Popular Science Monthly/Volume 81/November 1912/The Progress of Science

New York State Education Building.


The New York State Education Building was dedicated on October 14, with ceremonies commensurate with the magnificence of the building and the importance of the educational work of the state which it represents. The principal address was made by the commissioner of education, Dr. Andrew S. Draper, to whose efforts the building is in large measure due, and there was! a program extending over three days, with a number of important addresses. These included one by Dr. William H. Maxwell, superintendent of the schools of New York, on behalf of elementary education, one by Dr. J. C. Schwab, librarian of Yale University, on behalf of the state library, one by Dr. Henry Fairfield Osborn, president of the American Museum of Natural History. on behalf of the state museum, and one by Dr. Van Hise, president of the University of Wisconsin, representing the work in educational extension for which that university has accomplished so much. Ambassador Whitelaw Reid, chancellor of the University of the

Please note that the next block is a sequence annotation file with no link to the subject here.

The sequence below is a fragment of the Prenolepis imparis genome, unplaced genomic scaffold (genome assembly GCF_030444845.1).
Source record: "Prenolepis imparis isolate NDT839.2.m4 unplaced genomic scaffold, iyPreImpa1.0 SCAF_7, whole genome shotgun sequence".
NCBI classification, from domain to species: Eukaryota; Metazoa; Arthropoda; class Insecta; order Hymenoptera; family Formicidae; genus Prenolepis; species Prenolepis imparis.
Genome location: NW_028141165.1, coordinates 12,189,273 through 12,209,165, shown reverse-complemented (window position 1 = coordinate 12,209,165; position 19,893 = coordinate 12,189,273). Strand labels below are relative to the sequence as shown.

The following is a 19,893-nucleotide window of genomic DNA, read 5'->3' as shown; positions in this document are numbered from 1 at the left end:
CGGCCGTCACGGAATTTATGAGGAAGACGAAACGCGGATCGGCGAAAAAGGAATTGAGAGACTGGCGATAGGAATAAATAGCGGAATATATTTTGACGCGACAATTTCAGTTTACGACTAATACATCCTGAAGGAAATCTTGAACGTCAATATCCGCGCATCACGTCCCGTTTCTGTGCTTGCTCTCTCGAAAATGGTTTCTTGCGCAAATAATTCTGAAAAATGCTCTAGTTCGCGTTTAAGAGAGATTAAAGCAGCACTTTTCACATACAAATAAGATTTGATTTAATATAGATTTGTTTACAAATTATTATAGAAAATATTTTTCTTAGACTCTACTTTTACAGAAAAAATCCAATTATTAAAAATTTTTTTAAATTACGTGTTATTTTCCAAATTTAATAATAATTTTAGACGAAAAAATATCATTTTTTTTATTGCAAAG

Loggia, behind the South Colonnade.

State of New York, came from England to preside and to deliver one of the addresses.

The University of the State of New York was created to supervise colleges and academies by the legislature in 1784, at its first session after the peace, and the Department of Education was created in 1812 to supervise the state system of common schools. In both respects New York led the other states and it may be all countries. The two departments were united by law in 1904, and they now have an impressive building to represent their work. The need of such a building was urged by the commissioner of education in 1905 and recommended by the regents, and in 1906 the legislature appropriated some four million dollars for the building and its site. As a result of an elaborate architectural competition, in which sixty-three designs were submitted, the plans of Messrs. Palmer and Hornbostel were accepted, and the building shown in the accompanying illustrations has now been erected.